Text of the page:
They May Exchange Him For the
Spanlah Admiral Cervera.
The release of Hobson and the other
heroes of the Merrimac incident is likely to
occur soon. It may come about either by
the surrender of the city, which would in
clude the surrender of Hobson and other
American prisoners in the city, or else by
the exchange of Hobson for Admiral Cer
vera or some other high ranking naval
Until today the possibility of exchang
ing Hobson was slight, as this govern
ment had no prisoners of high rank to
offer in his place. Now, however, they
have one of the foremost admirals of
Spain, and among the 1,300 other naval
prisoners there are many of distinguished
To exchange a Spanish Admiral for an
American naval constructor might seem
strange under ordinary circumstances, but
it would be done without any bregruding
by the authorities here, and would be par
ticularly appropriate In view of the action
of Cervera at the time Hobson surrendered
to him.
Capture of Ladrone Island*.
A government cable from Manila via
Hong Kong of the 4th says:
"United States troops on the transports
City of Sydney, Peking and Australia
:onyoyed by the Charleston, arrived off
Cavite at 5 o'clock yesterday evening af
ter an uneventful voyage. On the way
here the Charleston called at Guam, the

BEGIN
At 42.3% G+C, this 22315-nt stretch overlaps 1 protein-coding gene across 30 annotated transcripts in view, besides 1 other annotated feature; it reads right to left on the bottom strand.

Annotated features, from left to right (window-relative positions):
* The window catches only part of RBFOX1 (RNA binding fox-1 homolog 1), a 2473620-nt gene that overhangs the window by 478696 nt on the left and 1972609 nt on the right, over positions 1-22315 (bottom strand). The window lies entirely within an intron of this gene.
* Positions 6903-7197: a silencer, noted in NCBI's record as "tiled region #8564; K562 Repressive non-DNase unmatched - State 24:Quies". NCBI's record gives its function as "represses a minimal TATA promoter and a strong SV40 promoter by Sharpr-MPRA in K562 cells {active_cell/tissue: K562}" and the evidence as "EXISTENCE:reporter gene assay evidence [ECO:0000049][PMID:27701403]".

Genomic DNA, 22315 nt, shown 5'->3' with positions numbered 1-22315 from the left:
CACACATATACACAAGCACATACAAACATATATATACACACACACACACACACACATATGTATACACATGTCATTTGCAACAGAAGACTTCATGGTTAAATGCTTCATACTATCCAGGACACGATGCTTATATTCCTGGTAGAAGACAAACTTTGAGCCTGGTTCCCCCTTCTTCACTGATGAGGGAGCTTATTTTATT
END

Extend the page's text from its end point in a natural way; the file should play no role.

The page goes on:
largest of the Ladrone Islands, a group in
the Pacific which belonged to Spain, took
possession of the whole group, made prls
onors of Gov. General Marena, his staff
and the entire military force, and raised
the stars and stripes over the ruins of
Santa Cruz fort In the harbor of San Luis
Darpara. The troops are In good condi
tion, and our only loss was Private Hutch
inson, of the First Oregon, who died on
the City of Sidney on June 20 and was
buried at sea on'June 21.
Death* From the Heat.
Eastern newspapers are devoting less
space this year to the fatalities due to the
summer heat, because they need all their
space for war news. All the samo there
is the usual annual loss of life from this
cause. The"" thermoneter was up to 104
degrees in Eastern coast cities the first few
days of this month, and prostrations in
the streets made a long list dailv.
He Had N? Powdet.
The annexation of the Ladrones was
marked by a ludicrous incident. The
Charleston entered the harbor of Guam
and fired seven guns at the forts. The
governor, thinking that this was a salute,
sent word that he regretted his inability
to return it, as he was without powder.
When informed he was a prisoner of war,
he indignantly protested, saying that he
had no idea that war had broken out.
A big delegation known as the Yukon
Navigation and Commercial Company, j
will leave shortly for St. Michaels and the
Yukon river. The members of the party !
are from Chicago, New York and other j
large eastern cities, while others hail from
places 011 the Pacific coast. They have
been in Seattle sincejast March, making
arrangements for the expedition, and have :
purchased a large outfit of supplies and
mining material.
The object of the company is to establish
a line of river bjats between St. Mich lels
anif Dawson. I lie stc'iiner "Northern
Light, recently built by the company at I
Smith Cove, will be one ot these steamers. '
The company lias also several locations on !